Shopping carts at the Entrance.  And those carts get larger all the time so it‘s easy to throw that extra thing in.  And then another.  Before you know it you have to leave because you can’t fit anything else in there without crushing your eggs.  Next time you only need a thing or two, just grab a basket.  Better yet, leave the basket and then you’ll be limited by how much you can carry in your hands.

There’s a Reason That Stores Keep Getting Bigger.  Yes, they can carry more items but it’s also because people don’t like to be crowded.  It makes us uncomfortable.  We’re more relaxed and will stay longer if we feel that we are being given enough personal space.

It’s the Most Wonderful Time of the Year!  Whatever time of year that is for you, it’s a period when people are in a good mood, often have time off and are looking forward to spending time with family and friends. Your favorite supermarket is here to help you celebrate with seasonally themed foods, decorations and music in an effort to encourage you to overspend.

Eat Well and Spend Less

Eat Well and Spend Less

These are just a few of the supermarket tricks of the trade that entice you to spend more than you wanted to.  I hope it helps the next time you have to shop. Remember,  the more you know, the easier it is to eat well and spend less.  And if you do have buyer regret once you get home?  Just return the items for a credit or refund.   After all, the store is the one who fooled you into buying it in the first place.

What about you?  Has this opened your eyes to any strategies that have caused you to buy something you hadn’t intended to buy?  Let me know in the comments below!

All my best,


Shopping for one person – 12 of Your Questions Answered

Shopping for one person. It should be easy, right? Then why is it so hard? Let’s get to the bottom of it with answers to 12 grocery shopping questions!

Shopping for one person
Shopping for one person

Shopping for one person may seem easy in theory. After all, it’s just you, right? And you know what you like, right? Right?

Then why does it seem so hard once you get behind the wheel of that shopping cart?

You know like chicken but the choices seem overwhelming. Whole chicken? Half? Wing, thigh, breast, ground, bone in, bone out? With rice or potatoes, stuffed, in a salad, on a sandwich? Hot? Cold? Gravy? No? Do you even have the stuff at home to make any of these dishes?

Relax for a few minutes while I do my best to get 12 most common of
your questions answered.

How Do I Buy Groceries For One Person?

How Do I Buy Groceries For One Person?
How Do I Buy Groceries For One Person?

What is a basic grocery list?

This is what I would consider to be a basic list of thing you will want in your kitchen:

  • Meat, poultry, seafood and tofu
  • Grains such as pasta, oatmeal, flour
  • Cooking oils and butter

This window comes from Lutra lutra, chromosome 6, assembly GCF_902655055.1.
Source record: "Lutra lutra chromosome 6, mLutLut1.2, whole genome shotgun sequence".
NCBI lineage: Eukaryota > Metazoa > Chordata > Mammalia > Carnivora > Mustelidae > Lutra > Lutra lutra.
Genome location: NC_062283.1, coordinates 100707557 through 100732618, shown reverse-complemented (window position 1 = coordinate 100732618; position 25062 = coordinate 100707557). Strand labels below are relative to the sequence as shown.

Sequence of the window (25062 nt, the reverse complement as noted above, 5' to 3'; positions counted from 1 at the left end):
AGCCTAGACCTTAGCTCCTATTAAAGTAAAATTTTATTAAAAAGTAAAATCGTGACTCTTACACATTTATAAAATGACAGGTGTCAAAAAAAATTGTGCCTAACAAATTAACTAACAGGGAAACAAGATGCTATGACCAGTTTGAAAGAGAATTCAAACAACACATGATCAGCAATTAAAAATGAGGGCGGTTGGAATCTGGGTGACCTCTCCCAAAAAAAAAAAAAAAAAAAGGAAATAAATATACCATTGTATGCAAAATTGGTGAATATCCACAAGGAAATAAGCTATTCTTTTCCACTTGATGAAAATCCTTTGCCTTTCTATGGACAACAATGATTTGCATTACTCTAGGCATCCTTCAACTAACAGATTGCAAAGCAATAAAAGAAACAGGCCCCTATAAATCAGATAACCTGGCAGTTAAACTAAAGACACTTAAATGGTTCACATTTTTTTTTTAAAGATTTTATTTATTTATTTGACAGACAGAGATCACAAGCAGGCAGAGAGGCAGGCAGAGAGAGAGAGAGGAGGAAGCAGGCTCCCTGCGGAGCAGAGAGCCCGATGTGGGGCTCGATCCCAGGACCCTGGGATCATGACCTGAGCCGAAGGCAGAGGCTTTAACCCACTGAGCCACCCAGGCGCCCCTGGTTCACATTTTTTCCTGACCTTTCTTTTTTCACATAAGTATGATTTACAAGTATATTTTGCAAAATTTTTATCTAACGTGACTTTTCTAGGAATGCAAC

• Dairy such as milk, yogurt and cheese or nut based alternatives
  • Garlic
  • Fresh and/or frozen fruits and vegetables
  • Canned tomatoes and/or sauce (no preservatives added)
  • Dried fruits such as raisins and cranberries
  • Nuts and seeds
  • Peanut butter
  • Eggs
  • Salt and pepper
  • Chicken or vegetable stock/cubes (no preservatives added)
  • Honey
  • Apple cider vinegar
  • Sugar

Exactly what you decide to get is up to you but use this as a general guideline. Buy only those things you like to eat and know how to use/prepare (unless you’re trying a new recipe, which I encourage wholeheartedly).

Condiments and spices can be expensive to buy all at once so I suggest that you buy them as you go along. In other words, only buy the condiments and spices you will need for this weeks (or months) meal plan. Eventually, you will find that you have a supply of everything you need!

How Can I Simplify Grocery Shopping?

How Can I Simplify Grocery Shopping?
How Can I Simplify Grocery Shopping?

How Will I Know What To Buy?

Make a list. The easiest way to make sure you have a complete list when you hit the market is to make a meal plan for the period for which you’re shopping and list everything you’ll need for that plan (that you don’t already have).

Keep it running. Keep the list on your fridge (or your phone) and immediately add to it when you notice you’re low on something.

Check your budget. If it looks like you’re shopping is going to cost more than you had allotted, go back through your list to decide what you can put off until the next trip.

Organize your shopping list. Set up your list in the order you’ll be walking the store. Clump all your produce together, for example, and your meats. When you get to the aisle section of the store, try to group things together that would be in the same section such as condiments, spices, baking supplies, etc.